Grouse are Galliformes like chickens and range in size from 11 oz to 14 lbs! Stephens says they are mostly vegetarians “living on heather shoots, seeds and insects”. This diet gives them their distinctive flavor. Their feathers (especially those of the black grouse) were popular as ornaments for hats during the Victorian age (and are still used on hunting hats) although grouse are most prized today as a game bird. Hunters refer to the opening of Grouse season in the UK as “The Glorious 12th” (of August) and the date has been the start of grouse season since the Game Act was passed in 1831.
Galliformes go waaaay back, 56 million years and more (don’t you love this fossil?)
Palaeortyx skeleton, Muséum national d'histoire naturelle, Paris
I think most of us think of grouse as the prey of the leisure-hunting class in so many British novels and Hollywood films.
The hunt begins with dozens of ‘grouse beaters’ crashing about the brush to frighten the poor birds into taking flight so they can be shot by sportsman in tweedy Plus-fours (at least that’s what they wear in 40’s Hollywood B & W hunting parties). Dining on pheasant and quail and grouse served from giant silver domed dishes from sideboards the size of airplane runways has come to represent a certain lifestyle of upper-class British society that is fast disappearing. I just had to try some.
What started all this grousing??? Madeira!
Mannie Berk by C. M. Glover for The New York Times
Those of you who have read my blog for a while know that Mannie Berk at The Rare Wine Company has been my Madeira Genie, granting my wish to cook with antique wines (as was done in centuries past when they were an indispensable ingredient for legendary chefs like Carême). In an exchange of emails I told him I dreamed to try a pre-Civil War Madeira. He told me he had an 1850 (that had been in cask for 100 years before it was bottled in the 1960’s or 70’s). I fell on the floor when a small sample arrived in the post. When I tasted it, I heard supernal music (think Caruso and Ancona as their voices join and rise heavenward in the Pearl Fisher Duet (LISTEN HERE ) — close your eyes as you listen to the century old recording, the pellucid voices rising through a mist of sound — time stops for a moment— are you with me?? YES, THAT GOOD).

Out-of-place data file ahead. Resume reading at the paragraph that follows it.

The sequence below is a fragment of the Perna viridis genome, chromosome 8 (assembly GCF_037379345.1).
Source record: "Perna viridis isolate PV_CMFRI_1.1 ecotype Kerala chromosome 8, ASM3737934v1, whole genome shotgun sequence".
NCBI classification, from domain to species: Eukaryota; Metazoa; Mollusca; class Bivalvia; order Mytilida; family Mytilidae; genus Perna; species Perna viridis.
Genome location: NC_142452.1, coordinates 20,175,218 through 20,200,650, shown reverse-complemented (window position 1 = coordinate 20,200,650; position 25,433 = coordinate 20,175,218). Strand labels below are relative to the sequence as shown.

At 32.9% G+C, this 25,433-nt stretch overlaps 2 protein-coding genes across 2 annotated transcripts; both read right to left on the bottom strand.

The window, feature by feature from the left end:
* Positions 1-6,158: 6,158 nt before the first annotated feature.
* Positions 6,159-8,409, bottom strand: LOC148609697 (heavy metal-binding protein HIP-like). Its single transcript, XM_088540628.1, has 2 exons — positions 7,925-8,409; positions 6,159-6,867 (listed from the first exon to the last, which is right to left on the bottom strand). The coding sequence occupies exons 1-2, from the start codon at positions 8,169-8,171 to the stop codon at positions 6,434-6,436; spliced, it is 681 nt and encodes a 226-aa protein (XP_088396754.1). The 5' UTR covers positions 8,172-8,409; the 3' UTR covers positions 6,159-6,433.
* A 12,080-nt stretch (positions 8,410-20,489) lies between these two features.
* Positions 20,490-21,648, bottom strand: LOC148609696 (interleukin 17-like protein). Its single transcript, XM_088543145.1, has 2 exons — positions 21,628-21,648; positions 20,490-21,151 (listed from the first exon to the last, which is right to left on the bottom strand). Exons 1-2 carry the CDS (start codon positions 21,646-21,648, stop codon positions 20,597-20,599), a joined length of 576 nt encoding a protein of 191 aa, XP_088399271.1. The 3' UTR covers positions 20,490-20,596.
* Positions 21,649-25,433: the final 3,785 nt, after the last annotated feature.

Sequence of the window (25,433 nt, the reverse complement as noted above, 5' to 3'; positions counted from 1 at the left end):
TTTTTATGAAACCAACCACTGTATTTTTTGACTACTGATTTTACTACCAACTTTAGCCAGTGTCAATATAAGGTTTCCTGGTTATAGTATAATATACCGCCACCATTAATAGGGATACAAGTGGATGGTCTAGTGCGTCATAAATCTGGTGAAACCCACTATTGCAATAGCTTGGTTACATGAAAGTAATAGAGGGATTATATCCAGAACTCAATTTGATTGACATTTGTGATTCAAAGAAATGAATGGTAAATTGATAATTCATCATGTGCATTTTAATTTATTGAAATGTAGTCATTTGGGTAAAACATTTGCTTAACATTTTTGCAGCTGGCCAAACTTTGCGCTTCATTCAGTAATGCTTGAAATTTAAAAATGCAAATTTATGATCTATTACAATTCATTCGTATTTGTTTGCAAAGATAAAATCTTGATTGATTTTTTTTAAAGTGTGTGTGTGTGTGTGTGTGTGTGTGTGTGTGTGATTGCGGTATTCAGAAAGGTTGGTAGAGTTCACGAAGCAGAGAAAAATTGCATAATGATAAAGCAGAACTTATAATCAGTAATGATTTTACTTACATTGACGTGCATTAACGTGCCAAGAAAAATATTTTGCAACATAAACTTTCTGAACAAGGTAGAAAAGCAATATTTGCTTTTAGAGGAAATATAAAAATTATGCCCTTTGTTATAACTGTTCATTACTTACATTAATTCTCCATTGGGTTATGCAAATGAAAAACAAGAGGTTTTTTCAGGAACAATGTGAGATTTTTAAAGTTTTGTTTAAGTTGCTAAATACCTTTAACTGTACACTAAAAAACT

To make a dish with this celestial elixir I had to find something that could complement the wine’s great age and ethereal beauty.
I once had a pheasant in England that had been hung until it dropped from its hook. The flavor was dark and mysterious as if legend and ancient moors and forests had come together to cast a spell over its succulent flesh.
I thought that grouse, redolent of heather, might have some of that quality and would be a perfect foil to the Madeira. A foie gras sauce with that Madeira would be the alpha and omega.
My Grouse comes from Scotland via the lovely people at D’Artagnan. I have come to rely on them for game birds and they are my Jersey neighbors.
D'Artagnan was founded by Ariane Daugin, the daughter of Andre Daugin who ran Gascony’s famous Hotel de France in Auch. They provided the grouse and the ducks for the stock as well as the foie gras for the sauce. We could say this meal is a D’Artagnan production!